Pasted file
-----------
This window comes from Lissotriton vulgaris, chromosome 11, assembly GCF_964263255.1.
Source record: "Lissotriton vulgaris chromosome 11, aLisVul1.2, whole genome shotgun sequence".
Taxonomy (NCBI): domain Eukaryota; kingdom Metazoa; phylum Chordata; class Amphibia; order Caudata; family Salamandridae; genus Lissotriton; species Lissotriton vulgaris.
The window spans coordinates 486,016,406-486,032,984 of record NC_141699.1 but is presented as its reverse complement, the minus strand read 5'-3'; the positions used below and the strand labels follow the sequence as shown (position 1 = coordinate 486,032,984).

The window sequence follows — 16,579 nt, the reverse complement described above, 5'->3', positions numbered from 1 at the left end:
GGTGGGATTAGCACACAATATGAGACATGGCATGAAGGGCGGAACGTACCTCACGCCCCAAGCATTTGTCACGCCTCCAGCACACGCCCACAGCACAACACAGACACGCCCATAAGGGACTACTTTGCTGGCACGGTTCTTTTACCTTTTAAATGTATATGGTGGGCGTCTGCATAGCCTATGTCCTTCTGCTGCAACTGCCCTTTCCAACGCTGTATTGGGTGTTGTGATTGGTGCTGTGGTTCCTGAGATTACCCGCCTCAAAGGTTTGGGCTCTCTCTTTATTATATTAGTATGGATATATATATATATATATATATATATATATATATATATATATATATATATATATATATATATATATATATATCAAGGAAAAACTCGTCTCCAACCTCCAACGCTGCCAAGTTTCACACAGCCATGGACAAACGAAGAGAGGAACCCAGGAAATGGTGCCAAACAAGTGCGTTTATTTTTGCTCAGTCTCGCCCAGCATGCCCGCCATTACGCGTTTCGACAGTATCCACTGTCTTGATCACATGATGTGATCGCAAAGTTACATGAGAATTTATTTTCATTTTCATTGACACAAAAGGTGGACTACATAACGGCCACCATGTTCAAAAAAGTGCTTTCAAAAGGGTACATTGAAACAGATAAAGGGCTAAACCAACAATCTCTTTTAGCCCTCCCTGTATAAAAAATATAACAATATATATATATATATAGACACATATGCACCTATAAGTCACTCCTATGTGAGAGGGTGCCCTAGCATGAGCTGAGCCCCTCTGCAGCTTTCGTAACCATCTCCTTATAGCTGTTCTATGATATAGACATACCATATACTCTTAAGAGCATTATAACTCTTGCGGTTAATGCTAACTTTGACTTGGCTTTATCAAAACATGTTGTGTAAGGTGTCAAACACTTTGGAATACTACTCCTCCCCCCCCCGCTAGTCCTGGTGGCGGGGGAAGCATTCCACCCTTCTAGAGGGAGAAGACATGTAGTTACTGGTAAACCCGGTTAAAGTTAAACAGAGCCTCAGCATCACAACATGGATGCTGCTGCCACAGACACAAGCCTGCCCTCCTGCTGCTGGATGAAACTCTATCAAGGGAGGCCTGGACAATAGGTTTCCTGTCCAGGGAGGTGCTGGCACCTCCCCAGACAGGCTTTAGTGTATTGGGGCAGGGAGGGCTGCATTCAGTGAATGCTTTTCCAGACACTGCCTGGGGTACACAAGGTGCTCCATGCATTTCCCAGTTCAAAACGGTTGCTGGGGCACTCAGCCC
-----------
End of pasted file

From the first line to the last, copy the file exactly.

This window comes from Lissotriton vulgaris, chromosome 11, assembly GCF_964263255.1.
Source record: "Lissotriton vulgaris chromosome 11, aLisVul1.2, whole genome shotgun sequence".
Taxonomy (NCBI): domain Eukaryota; kingdom Metazoa; phylum Chordata; class Amphibia; order Caudata; family Salamandridae; genus Lissotriton; species Lissotriton vulgaris.
The window spans coordinates 486,016,406-486,032,984 of record NC_141699.1 but is presented as its reverse complement, the minus strand read 5'-3'; the positions used below and the strand labels follow the sequence as shown (position 1 = coordinate 486,032,984).

The window sequence follows — 16,579 nt, the reverse complement described above, 5'->3', positions numbered from 1 at the left end:
GGTGGGATTAGCACACAATATGAGACATGGCATGAAGGGCGGAACGTACCTCACGCCCCAAGCATTTGTCACGCCTCCAGCACACGCCCACAGCACAACACAGACACGCCCATAAGGGACTACTTTGCTGGCACGGTTCTTTTACCTTTTAAATGTATATGGTGGGCGTCTGCATAGCCTATGTCCTTCTGCTGCAACTGCCCTTTCCAACGCTGTATTGGGTGTTGTGATTGGTGCTGTGGTTCCTGAGATTACCCGCCTCAAAGGTTTGGGCTCTCTCTTTATTATATTAGTATGGATATATATATATATATATATATATATATATATATATATATATATATATATATATATATATATATATATATATCAAGGAAAAACTCGTCTCCAACCTCCAACGCTGCCAAGTTTCACACAGCCATGGACAAACGAAGAGAGGAACCCAGGAAATGGTGCCAAACAAGTGCGTTTATTTTTGCTCAGTCTCGCCCAGCATGCCCGCCATTACGCGTTTCGACAGTATCCACTGTCTTGATCACATGATGTGATCGCAAAGTTACATGAGAATTTATTTTCATTTTCATTGACACAAAAGGTGGACTACATAACGGCCACCATGTTCAAAAAAGTGCTTTCAAAAGGGTACATTGAAACAGATAAAGGGCTAAACCAACAATCTCTTTTAGCCCTCCCTGTATAAAAAATATAACAATATATATATATATATAGACACATATGCACCTATAAGTCACTCCTATGTGAGAGGGTGCCCTAGCATGAGCTGAGCCCCTCTGCAGCTTTCGTAACCATCTCCTTATAGCTGTTCTATGATATAGACATACCATATACTCTTAAGAGCATTATAACTCTTGCGGTTAATGCTAACTTTGACTTGGCTTTATCAAAACATGTTGTGTAAGGTGTCAAACACTTTGGAATACTACTCCTCCCCCCCCCGCTAGTCCTGGTGGCGGGGGAAGCATTCCACCCTTCTAGAGGGAGAAGACATGTAGTTACTGGTAAACCCGGTTAAAGTTAAACAGAGCCTCAGCATCACAACATGGATGCTGCTGCCACAGACACAAGCCTGCCCTCCTGCTGCTGGATGAAACTCTATCAAGGGAGGCCTGGACAATAGGTTTCCTGTCCAGGGAGGTGCTGGCACCTCCCCAGACAGGCTTTAGTGTATTGGGGCAGGGAGGGCTGCATTCAGTGAATGCTTTTCCAGACACTGCCTGGGGTACACAAGGTGCTCCATGCATTTCCCAGTTCAAAACGGTTGCTGGGGCACTCAGCCC